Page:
Ruthless recruitment: It will pay in the long run

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Post job, read resumes, interview, hire: are you taking on the first candidate who passes through your basic recruiting system? A US leadership coach is suggesting companies find a different approach to recruiting to avoid future problems.

The “knockout” process is about finding reasons to say no, relying on signs of how the candidate might fit into your organization and how well they would do in their role. And it starts before you meet any of your candidates.

“It’s much better to be temporarily short-staffed than to lower your standards,” says Dave Anderson, president of Learn to Lead. “Your goal is to avoid face time with as many applicants as possible. As soon as you receive the first stack of résumés, you should start looking for reasons to cut individuals from consideration.”

Things such as spelling mistakes in resumes or unprofessional language could eliminate applicants early. A phone interview can then confirm whether the candidate can complete the basic tasks or work certain hours and locations.

Anderson suggests sharing your organization’s core values and behavioural expectations before extending an offer. Let applicants know that you have non-negotiable standards for traits such as integrity, teamwork, attitude and attention to detail, and be honest about the consequences for not living up to these standards.

He says asking the following questions is key, as it will give you an insight into specific character traits.

Get tough: ‘Knock-out’ questions for candidates

Truthfulness
• Is there anything wrong with telling a caller, vendor or someone asking for a contribution that someone is not in, even if he or she is?
• Has a former boss ever asked you to tell a white lie? How did you handle it?

Work ethic
• Could you define for me what you believe doing a good job is? A great job?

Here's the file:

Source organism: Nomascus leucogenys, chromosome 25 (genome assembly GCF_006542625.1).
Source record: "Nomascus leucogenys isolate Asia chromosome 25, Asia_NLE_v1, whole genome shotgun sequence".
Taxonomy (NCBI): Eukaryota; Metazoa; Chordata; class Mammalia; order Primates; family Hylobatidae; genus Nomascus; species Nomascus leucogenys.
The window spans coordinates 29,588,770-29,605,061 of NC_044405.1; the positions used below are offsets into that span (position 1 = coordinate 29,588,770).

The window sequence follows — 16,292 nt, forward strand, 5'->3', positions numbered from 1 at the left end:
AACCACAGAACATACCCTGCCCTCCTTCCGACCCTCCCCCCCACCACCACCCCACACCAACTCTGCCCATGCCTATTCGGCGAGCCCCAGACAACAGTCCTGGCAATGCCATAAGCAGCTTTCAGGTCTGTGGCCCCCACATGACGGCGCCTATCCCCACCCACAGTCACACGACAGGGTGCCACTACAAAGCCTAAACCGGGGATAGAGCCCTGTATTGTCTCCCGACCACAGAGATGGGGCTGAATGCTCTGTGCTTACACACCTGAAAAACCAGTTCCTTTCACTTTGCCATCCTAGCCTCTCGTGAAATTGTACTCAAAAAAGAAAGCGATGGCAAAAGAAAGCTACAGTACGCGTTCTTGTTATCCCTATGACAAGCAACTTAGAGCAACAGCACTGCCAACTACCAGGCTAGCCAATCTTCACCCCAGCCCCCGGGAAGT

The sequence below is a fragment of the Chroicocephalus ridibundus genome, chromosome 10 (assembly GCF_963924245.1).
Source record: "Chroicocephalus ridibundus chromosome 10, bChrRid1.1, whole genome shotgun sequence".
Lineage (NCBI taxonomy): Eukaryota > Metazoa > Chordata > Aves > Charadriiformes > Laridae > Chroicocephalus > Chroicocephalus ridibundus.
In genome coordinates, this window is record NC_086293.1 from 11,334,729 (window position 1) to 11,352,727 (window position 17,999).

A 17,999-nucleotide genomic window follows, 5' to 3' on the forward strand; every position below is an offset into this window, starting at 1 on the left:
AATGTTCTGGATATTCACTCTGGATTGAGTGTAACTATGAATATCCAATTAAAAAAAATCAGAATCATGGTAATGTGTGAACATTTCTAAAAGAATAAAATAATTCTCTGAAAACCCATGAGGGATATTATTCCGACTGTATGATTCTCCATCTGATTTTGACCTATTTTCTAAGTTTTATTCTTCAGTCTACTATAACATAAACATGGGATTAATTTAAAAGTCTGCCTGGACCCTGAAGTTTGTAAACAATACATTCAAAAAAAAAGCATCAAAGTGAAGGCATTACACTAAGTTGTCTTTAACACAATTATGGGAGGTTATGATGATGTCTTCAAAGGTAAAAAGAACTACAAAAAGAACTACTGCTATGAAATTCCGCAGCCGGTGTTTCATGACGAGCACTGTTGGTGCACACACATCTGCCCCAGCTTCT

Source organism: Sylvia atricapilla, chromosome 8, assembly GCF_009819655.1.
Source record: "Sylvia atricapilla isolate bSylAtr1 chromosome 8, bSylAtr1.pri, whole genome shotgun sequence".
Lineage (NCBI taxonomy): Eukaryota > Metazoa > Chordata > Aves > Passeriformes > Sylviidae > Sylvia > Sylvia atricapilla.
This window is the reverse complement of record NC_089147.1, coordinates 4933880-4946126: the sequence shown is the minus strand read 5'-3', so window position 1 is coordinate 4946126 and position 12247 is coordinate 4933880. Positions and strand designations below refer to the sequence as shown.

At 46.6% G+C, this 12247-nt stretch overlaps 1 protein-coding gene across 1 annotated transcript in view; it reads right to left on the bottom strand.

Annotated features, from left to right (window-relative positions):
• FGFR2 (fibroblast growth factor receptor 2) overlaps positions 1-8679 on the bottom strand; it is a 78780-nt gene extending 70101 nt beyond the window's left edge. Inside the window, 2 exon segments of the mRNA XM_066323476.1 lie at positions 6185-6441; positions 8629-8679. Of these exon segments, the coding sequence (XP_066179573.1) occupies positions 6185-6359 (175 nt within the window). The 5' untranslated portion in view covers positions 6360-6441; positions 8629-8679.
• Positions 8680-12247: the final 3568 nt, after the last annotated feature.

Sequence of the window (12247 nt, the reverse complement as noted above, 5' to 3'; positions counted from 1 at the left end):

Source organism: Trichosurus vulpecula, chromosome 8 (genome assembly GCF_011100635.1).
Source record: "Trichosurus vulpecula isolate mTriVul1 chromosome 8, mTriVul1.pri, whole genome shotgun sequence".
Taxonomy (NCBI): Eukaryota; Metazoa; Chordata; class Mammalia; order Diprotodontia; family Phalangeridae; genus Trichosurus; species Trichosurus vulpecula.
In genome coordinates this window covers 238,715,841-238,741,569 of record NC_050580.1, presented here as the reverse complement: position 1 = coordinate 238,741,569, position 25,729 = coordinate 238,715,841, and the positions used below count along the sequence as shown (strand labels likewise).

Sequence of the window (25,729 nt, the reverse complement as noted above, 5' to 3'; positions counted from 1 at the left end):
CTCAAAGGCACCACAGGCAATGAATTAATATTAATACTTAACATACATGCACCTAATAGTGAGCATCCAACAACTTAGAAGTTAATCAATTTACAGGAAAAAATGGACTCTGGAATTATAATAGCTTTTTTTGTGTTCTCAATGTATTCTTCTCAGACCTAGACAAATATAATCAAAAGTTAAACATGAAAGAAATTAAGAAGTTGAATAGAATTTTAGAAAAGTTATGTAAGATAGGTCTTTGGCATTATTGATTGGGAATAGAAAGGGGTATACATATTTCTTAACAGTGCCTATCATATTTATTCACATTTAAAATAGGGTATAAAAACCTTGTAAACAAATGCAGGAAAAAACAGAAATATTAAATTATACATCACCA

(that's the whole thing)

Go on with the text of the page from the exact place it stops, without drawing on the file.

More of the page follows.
• In your last position, what particular task or project do you believe you did a great job with? Be specific. Explain why you feel it was great.

Teachability
• Please name for me some of the books, CDs, or DVDs you have in your personal development library at home.
• What is the last serious book you read? What did you like best about it? What have you applied or changed as a result of reading it?

Keeping commitments
• Under what circumstances is it acceptable to not keep a commitment or to not do what you said you would do?
• What is the last commitment you failed to keep? Why?

Timeliness and meeting deadlines
• When was the last time you were late to anything? Why? How late were you? How did you handle it?
• Here is a famous quote: “Being late is the arrogant choice.” Do you agree, or do you feel it is too harsh and judgmental? Do you believe that being late is a sign of arrogance?
• Have you ever missed a work-related deadline? Tell me about it.

Acceptance of responsibility
• You have obviously accomplished a lot in your life. If you had to list three factors that have prevented you from being even further along than you are now, what are they? (Note: Do your interviewees accept responsibility by blaming their own internal decisions, or do they shift blame to outside conditions?)
• We expect anyone working for us to take some risks, seize the initiative and make mistakes from time to time. Describe for me some of the bigger mistakes you have made in past jobs and what you learned from them.

 

 

  • Amanda on 2013-07-12 8:17:22 AM

    What I do not like about these questions is that they are mostly negative (aside from the work ethic & teachability) Interviews are often more difficult for the interviewer & interviewee when there is more focus on the negative. I understand the premise but think there are better questions to get an indicator of these qualities.

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